One of the aforementioned Steve Taylor songs that got me hooked. I remember bringing the tape with the video on it that I had recorded from TV to youth group, and showing it to the others… Andrea and Carol Ann couldn’t figure out whether to laugh hysterically or be really grossed out when Phil Madeira’s green face appeared over the end of the video and starting spouting off a bunch of self-righteous crap.
9) “Don’t Keep Heaven”, Lisa Bevill (All Because of You, 1994)
This was, for a year or so, my absolute favorite song in the whole entire world. It was a harder-egded, urban-influenced song about conflict, complete with rap sections and a surprise false ending, and harmonicas and other weird organic influences. Basically, it was a divinely inspired mess. I think I was starting to figure out how Christian radio worked at that point, and it saddened me greatly to deduce that this one was too weird to have a chance as a single.
10) “Real Thing”, 4Him (The Ride, 1994)
From here until the end of the CD, there’s a long string of “songs that made me cry”, or elicited some sort of an emotional response of that nature. I think it was the music video that tugged my heartstrings on this one, though now I can’t remember why.
11) “Touch”, Eric Champion feat. Fleming McWilliams (Vertical Reality, 1994)
This was the other big ballad from Eric Champion’s CD. I liked the duet and the choir and all of the random things going on in the background. We actually had an assignment for my music appreciation class, where we were given partners and asked to choose two scenes from the same movie and pick songs that would work well as a soundtrack. My partner and I chose Disney’s Aladdin, and I used this song with the “Whole New World” scene where Aladdin and Jasmine are singing to each other on the flying carpet. My partner picked some song by Slayer, and as much as I didn’t want to admit it, the banging and crashing lined up extremely well with the scene where Aladdin has to escape from an erupting volcano.
12) “The One I’ve Been Waiting For”, Out of the Grey (Diamond Days, 1994)
Out of the Grey had this funny way of making spirituality romantic, but not without being believable and down-to-earth about it. This song, while a bit cliche, was one of their best examples of that, and it was rightfully a hit single. What I really fell in love with was Scott’s extended acoustic guitar solo on the album, technically the end of “Love Like Breathing”, but it fit with this song in terms of rhythmic continuity, so I kept it on here as an intro.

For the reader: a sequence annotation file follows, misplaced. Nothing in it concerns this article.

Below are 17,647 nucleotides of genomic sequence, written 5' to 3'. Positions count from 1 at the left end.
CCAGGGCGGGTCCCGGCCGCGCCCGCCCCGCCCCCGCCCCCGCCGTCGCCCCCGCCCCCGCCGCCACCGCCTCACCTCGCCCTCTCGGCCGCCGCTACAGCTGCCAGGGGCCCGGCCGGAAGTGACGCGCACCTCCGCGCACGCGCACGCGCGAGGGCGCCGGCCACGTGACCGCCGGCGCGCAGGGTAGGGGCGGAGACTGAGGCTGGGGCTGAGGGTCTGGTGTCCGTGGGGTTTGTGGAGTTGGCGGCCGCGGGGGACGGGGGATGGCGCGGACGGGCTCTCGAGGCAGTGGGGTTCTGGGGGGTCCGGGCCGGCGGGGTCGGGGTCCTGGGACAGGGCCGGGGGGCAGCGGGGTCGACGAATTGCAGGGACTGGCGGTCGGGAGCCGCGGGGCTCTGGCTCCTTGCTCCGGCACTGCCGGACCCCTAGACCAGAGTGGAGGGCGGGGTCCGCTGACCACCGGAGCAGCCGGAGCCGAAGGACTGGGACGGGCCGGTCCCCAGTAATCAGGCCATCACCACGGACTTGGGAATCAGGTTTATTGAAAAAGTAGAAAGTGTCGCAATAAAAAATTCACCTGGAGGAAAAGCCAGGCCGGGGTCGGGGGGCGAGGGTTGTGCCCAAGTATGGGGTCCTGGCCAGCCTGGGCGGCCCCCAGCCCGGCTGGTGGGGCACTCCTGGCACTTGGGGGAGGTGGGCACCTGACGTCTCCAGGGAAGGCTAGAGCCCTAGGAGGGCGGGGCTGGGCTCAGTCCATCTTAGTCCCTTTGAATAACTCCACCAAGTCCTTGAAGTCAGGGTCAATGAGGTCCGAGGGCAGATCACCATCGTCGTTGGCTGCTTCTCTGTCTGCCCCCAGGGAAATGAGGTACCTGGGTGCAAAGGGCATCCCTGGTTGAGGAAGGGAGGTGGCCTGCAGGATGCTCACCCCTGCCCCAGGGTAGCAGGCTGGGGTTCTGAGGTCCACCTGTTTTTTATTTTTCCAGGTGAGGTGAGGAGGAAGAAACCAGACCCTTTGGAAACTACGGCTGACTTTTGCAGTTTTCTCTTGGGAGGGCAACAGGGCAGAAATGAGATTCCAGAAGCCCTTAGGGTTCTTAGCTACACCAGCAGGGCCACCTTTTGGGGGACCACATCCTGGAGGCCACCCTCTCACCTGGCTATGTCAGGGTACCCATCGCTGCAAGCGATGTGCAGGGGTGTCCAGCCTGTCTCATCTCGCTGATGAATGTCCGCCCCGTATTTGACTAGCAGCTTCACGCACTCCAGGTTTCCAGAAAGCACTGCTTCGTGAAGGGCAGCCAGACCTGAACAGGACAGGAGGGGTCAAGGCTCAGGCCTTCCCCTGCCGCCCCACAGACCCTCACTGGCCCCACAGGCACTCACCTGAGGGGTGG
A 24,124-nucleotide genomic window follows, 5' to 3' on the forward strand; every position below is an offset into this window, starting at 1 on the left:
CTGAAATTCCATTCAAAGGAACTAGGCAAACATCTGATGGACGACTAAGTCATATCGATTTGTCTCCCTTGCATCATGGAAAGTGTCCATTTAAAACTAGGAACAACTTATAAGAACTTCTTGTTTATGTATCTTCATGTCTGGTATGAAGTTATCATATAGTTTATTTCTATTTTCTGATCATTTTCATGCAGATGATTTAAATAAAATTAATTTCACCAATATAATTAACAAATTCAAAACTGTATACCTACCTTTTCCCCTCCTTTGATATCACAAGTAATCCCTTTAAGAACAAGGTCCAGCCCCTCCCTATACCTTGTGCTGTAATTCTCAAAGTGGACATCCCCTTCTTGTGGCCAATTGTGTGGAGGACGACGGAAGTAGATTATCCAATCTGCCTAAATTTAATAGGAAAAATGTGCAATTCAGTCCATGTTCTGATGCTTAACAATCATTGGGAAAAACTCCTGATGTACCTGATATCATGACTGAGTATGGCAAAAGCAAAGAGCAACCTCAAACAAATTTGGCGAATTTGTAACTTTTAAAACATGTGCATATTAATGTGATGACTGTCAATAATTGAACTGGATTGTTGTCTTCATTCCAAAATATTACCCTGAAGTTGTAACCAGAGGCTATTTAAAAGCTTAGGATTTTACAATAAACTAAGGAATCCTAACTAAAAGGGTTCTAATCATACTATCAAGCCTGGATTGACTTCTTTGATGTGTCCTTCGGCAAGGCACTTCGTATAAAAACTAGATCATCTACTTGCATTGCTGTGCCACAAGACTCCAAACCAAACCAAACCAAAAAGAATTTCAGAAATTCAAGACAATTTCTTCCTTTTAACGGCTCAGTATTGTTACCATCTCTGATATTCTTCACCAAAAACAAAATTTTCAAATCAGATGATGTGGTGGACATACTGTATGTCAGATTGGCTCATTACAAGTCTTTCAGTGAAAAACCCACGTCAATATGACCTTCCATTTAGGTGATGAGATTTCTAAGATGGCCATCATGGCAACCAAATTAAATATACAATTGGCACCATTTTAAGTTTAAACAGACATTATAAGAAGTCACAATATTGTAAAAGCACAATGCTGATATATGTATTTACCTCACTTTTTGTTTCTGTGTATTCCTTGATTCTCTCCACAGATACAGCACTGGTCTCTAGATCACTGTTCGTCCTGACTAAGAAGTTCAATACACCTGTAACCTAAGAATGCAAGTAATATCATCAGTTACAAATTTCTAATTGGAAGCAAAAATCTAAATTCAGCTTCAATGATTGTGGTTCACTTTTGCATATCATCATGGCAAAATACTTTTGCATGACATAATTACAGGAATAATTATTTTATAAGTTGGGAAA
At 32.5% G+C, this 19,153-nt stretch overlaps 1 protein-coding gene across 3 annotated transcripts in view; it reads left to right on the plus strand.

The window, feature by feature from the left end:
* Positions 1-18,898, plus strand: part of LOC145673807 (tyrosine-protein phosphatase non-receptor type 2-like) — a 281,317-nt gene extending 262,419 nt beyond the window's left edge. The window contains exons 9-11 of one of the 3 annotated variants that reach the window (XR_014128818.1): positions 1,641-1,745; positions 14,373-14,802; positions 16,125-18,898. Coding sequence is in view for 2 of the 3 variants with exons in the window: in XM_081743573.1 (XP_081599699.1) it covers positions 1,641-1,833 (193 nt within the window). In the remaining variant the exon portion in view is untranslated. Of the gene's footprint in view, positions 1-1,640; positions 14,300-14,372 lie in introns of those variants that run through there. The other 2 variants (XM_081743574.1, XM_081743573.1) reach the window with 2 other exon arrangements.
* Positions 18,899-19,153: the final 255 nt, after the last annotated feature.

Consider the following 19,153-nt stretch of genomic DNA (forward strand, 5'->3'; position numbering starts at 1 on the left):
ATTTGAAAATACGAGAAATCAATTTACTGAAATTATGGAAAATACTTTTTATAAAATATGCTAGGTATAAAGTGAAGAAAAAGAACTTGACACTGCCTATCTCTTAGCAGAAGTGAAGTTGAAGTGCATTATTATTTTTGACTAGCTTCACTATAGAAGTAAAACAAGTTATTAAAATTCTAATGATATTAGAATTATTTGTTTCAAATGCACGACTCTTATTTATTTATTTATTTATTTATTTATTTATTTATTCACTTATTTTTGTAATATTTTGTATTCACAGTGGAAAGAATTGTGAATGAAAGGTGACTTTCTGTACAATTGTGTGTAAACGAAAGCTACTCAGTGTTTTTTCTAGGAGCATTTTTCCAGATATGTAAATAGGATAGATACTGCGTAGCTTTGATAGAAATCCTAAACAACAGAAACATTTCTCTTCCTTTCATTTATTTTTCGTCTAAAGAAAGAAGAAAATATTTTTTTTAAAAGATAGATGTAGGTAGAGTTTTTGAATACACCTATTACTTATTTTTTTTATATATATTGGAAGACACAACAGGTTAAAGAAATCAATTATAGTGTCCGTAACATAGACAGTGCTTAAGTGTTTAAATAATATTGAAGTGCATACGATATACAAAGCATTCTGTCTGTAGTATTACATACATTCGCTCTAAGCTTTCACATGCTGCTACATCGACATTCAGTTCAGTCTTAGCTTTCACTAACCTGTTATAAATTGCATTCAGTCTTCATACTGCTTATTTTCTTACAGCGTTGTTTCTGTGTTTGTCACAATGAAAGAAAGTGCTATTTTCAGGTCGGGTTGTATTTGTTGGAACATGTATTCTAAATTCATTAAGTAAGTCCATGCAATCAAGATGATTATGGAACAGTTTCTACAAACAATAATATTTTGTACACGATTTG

13) “When a Grown Man Cries”, Bob Carlisle (The Hope of a Man, 1994)
Shocker: I actually liked Bob Carlisle before the “Butterfly Kisses” era. I wasn’t a huge fan, but this song, kind of a Promise Keepers theme, really seemed to validate the existence of a young man who wanted to be in touch with his emotions instead of shoving them down and acting all hard like most of the guys around me tried to do. This one still stands out as a stellar performance – the man could sing with real conviction when he had something powerful and non-mushy to sing about.
14) “I Believe in You”, The Kry (You, 1994)
This was like, the song that made tears well up in my eyes at like three different times. First it was the youth choir that breaks in near the end of the song, then it was the quiet buildup to the end (which is where I discovered that certain chord progressions really float my boat, even though I didn’t know how to identify such a thing at the time), and finally, there was the little girl at the end reading that famous passage from Romans: “For I am persuaded…” The Kry was generally a little too straightforward and serious for most of their stuff to resonate with me, but the songs that did hit hard.
15) “Heaven of My Heart”, Whiteheart (Highlands, 1994)
“I Believe in You” made for such a spectacular ending on its album that figuring out how to put it on this mix without having it actually at the end was a real task. Fortunately, this epic rocker saved the day, working perfectly as a blissful flight of fancy to mark a sort of entry into Heaven after the bold declaration of faith even with death as a possible consequence stated in The Kry’s song. I never really got into Whiteheart, but this song definitely ranks among the finest Christian rock had to offer in the 90’s. I love the dual vocalists, the passion, the mention of how “the world spins and breaks apart” in the chorus, the glittery synthesizers that close out the song… yeah, it’s pretty much perfect.